expressing the probability for the agent to observe after having observed , while executing the control policy . Additionally, we let the probability distribution depend on a latent variable , which represents the current “agent-environment configuration”: it summarizes all external factors that influence the outcome of the agent’s actions. For example, imagine a robot with a control policy to grasp a bottle: executing this policy will obviously only have a chance of success if there is a bottle in reach of the robot in the current situation. As another example, imagine two identical robots, standing in a corridor in front of two identical looking doors, one leading to a kitchen, the other leading to a dining room. The sequence of observations that the two robots would make when opening and passing through the respective doors would of course be very different (one would probably see a fridge, while the other would probably see a dining table). This environmental influence, or sensorimotor context, is summarized in an abstract way by the variable .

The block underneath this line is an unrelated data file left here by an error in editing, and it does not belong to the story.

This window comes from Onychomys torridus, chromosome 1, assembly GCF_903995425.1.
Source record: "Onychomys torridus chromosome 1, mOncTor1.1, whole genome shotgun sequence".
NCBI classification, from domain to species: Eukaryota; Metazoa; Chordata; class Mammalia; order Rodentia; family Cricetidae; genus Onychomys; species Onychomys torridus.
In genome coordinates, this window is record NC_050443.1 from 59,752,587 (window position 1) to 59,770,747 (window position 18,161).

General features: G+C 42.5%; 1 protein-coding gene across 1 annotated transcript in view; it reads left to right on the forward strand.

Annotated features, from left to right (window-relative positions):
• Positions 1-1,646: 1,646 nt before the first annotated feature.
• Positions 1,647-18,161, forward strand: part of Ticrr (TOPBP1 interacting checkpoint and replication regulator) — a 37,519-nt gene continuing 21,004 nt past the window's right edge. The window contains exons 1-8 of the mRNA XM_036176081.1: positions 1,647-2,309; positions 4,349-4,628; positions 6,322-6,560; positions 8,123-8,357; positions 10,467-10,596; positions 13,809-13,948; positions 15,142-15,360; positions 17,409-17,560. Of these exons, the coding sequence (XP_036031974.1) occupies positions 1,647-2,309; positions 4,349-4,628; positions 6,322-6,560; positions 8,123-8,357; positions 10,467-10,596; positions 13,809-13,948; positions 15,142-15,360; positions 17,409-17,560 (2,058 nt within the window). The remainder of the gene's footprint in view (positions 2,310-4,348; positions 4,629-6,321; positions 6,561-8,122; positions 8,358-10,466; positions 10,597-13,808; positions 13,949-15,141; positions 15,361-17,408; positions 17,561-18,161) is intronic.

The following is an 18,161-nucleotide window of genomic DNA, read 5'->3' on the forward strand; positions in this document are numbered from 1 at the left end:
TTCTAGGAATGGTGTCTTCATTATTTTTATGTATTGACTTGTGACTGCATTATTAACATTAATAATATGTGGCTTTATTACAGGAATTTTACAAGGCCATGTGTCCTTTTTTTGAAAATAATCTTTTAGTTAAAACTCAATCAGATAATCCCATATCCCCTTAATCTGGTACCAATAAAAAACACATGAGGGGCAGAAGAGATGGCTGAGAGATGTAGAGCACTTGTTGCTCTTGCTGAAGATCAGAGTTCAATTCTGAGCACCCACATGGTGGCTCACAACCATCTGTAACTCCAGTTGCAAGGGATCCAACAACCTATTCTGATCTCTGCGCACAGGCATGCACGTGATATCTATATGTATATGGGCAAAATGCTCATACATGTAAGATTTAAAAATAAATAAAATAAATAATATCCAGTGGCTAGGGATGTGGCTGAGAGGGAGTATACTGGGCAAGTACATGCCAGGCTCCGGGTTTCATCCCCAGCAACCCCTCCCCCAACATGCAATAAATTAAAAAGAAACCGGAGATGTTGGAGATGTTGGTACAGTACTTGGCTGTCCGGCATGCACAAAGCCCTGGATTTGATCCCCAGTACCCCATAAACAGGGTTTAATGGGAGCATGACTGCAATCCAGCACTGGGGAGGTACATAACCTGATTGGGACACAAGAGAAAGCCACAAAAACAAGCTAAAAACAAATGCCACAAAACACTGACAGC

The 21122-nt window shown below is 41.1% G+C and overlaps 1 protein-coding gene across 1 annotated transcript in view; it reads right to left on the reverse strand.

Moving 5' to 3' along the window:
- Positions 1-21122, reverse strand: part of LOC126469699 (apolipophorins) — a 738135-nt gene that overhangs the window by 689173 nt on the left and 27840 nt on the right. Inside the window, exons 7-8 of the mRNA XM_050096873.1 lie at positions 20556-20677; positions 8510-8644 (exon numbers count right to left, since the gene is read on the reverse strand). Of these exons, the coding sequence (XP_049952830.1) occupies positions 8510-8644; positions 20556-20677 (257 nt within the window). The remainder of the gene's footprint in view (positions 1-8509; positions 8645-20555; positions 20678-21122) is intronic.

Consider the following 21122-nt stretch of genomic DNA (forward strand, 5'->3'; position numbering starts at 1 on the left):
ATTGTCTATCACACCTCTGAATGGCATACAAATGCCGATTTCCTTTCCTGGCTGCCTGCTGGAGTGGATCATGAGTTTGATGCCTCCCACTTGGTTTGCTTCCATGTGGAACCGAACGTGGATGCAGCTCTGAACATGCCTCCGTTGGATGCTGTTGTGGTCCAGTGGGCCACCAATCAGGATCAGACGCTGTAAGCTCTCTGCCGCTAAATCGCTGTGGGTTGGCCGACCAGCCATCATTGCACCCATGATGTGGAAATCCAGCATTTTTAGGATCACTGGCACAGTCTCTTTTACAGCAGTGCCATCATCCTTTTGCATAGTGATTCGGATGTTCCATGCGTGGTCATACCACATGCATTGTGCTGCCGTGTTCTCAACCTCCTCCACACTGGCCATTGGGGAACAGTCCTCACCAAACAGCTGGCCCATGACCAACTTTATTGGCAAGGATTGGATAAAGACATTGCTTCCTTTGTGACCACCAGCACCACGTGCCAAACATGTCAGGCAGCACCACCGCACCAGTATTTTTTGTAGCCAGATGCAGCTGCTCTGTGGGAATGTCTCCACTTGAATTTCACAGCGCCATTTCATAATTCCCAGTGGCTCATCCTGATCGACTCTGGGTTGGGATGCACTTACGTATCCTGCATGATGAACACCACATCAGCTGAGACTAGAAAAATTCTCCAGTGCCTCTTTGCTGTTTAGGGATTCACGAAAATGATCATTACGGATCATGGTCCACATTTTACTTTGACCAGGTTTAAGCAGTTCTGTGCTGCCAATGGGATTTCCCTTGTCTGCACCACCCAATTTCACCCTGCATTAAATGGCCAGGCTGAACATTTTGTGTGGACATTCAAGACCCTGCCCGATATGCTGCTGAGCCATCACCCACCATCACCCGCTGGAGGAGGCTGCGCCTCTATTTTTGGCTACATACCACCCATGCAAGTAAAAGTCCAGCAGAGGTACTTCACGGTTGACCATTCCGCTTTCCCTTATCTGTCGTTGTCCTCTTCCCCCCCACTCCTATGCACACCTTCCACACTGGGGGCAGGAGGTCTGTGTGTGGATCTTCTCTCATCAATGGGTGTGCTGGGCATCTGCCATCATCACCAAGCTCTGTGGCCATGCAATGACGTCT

In practice, it is usually the designer of the robot who ensures that the robot only executes its actions in suitable contexts. Either this is the case because the robot never leaves a well-defined environment (such as a laboratory), or the robot is manually provided with a detection mechanism (for example, a “bottle detector”, in the case of the first example above). In both cases, the model learning is implicitly turned into a supervised learning problem, as the human expert determines a suitable context for a task at hand and designs the robot and/or its environment in such a way as to ensure that the context remains suitable throughout every task execution. However, when the aim is to build truly autonomous robots, this becomes unfeasible. Instead, we require a procedure to let robots learn in an unsupervised manner (or only depend on supervision through natural interaction, to the extent that it is also received by infants from their caregivers).